After reading the six pages in the paper covering the fires, I knew that they had started on Wednesday; that on Thursday, the throughway that runs the length of Asturias had been cut because of fires burning on the fringes; that motorists had been stranded; that almost two dozen villages had been threatened and some 400 inhabitants evacuated; that houses and barns and hórreos had burned; that the relentless wind from the south, gusting at 50 and 60 miles per hour, meant that the fires were worse the second day despite the 600 firefighters; that the flames had reached the coast; and that rain was predicted, but only scattered showers in the east rather than the downpour needed in the west. Thursday at midday, 87 fires were burning. The detail that stuck with me was a man lamenting the loss of the acres of pine that he’d been about to sell. He had worked for 14 years alongside his father and grandfather to secure his future. Like him, many others. “The efforts of our grandparents have been erased in minutes,” he said. Others said it was everything they’d worked for all their lives that was lost.
I put the paper down. Last report I’d heard was of 119 fires still burning. No rain so far despite the desperate hopes. A wind that blew all day. Would Saturday be worse?
When I stepped outside the next morning, I saw the pavement was damp. By 11 a.m., there was a fine rain. By afternoon all but two fires had been contained. The wind started up again, but it brought more rain. It was a wet, chilly evening. No standing outside with a cup of tea, as I had the night before, watching for the helicopter I’d heard. I had also watered my flower garden, parched after the day of relentless wind. My neighbor was out too. “Quite a breeze,” I had said by way of greeting. He’d agreed. Maybe it would bring rain, he added. I thought we would share a word of dismay about the fires, but he said he needed the rain for his vegetable garden. “And for the fires,” I added. “And for the fires,” he echoed.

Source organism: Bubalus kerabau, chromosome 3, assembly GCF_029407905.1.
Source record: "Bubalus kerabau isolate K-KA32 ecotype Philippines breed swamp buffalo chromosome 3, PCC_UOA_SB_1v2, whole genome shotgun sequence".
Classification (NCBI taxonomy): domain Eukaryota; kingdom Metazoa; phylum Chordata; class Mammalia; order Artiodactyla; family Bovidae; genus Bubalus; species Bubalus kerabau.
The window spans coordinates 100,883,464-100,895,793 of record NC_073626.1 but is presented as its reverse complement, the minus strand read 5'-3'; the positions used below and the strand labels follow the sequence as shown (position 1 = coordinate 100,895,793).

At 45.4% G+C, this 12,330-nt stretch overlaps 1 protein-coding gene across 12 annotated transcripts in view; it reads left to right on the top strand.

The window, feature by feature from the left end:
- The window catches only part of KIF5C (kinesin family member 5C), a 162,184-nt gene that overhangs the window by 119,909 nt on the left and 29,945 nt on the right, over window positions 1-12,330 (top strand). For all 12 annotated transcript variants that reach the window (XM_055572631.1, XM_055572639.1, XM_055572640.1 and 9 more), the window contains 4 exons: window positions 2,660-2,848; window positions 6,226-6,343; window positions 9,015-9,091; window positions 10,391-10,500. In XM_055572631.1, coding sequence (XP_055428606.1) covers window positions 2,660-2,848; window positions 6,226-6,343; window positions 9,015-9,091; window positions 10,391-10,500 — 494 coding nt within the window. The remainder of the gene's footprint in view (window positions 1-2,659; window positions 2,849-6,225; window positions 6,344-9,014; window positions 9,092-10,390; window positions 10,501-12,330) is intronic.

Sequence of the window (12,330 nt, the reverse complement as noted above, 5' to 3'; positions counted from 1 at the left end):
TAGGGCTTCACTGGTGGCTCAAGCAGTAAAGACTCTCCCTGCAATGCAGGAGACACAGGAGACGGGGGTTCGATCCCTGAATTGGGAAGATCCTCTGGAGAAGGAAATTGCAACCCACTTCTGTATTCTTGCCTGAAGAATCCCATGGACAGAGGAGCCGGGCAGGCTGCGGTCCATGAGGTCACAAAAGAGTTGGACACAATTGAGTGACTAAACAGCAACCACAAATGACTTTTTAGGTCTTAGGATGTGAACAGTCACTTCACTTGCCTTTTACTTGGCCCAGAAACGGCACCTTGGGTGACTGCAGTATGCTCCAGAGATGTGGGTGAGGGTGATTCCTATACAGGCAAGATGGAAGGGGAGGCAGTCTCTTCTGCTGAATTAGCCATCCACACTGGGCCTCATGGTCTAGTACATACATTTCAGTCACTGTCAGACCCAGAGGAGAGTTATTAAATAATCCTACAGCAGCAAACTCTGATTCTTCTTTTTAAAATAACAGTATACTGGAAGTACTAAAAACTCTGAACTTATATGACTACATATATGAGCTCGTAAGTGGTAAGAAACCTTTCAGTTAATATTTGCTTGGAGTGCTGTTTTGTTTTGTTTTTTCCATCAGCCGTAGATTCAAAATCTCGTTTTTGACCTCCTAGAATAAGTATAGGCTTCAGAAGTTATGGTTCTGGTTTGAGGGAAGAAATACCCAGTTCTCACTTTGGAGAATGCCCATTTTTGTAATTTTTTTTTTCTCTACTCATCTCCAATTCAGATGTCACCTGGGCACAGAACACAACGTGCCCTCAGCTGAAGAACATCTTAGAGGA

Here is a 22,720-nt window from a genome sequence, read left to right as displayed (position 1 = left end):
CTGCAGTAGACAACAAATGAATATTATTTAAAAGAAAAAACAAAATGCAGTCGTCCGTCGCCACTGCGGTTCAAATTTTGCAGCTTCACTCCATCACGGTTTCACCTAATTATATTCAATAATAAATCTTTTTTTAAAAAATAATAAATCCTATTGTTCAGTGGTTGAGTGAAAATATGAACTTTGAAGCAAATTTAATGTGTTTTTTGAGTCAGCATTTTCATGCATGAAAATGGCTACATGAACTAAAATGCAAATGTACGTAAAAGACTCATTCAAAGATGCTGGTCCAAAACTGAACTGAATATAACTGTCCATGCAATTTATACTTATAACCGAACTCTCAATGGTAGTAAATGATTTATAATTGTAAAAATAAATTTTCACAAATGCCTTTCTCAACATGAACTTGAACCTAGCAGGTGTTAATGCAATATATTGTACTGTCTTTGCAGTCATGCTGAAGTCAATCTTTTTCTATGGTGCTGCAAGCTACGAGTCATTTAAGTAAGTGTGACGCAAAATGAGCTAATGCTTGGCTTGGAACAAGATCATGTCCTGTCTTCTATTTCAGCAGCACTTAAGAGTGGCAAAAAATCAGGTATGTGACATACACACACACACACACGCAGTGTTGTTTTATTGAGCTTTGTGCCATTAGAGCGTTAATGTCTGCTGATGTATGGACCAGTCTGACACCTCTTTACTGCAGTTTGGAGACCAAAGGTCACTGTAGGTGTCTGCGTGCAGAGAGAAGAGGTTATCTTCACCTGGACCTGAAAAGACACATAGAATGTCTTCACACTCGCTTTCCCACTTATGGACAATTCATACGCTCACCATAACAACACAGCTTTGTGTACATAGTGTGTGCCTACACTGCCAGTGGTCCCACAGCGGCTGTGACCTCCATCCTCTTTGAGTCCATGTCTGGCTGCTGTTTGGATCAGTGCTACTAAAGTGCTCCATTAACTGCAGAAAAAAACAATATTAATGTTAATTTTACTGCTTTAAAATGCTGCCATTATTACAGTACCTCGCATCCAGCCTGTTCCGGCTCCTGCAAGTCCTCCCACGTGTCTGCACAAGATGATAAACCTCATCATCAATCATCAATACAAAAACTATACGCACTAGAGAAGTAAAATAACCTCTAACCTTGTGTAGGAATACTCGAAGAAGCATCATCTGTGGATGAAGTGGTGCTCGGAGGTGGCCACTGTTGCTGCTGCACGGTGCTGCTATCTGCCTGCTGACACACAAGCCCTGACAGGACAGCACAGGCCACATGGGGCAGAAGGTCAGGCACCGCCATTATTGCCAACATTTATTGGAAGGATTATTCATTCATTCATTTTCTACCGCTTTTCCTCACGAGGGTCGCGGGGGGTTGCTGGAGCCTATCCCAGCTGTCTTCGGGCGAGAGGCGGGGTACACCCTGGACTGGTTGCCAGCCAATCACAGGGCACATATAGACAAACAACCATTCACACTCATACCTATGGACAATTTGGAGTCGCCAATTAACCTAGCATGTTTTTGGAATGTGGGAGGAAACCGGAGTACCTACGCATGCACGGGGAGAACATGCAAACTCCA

So we got the rain, he for his vegetables, I for my flowers, and the firefighters for the flames. They were essentially out by afternoon. But the chilly wind and intermittent rain kept on into the evening. They made you want to scurry back inside, safe from the elements with four walls and a roof. By the end of the day, not only four walls appealed but a crackling fire on the hearth. Unless perhaps you’d just survived one.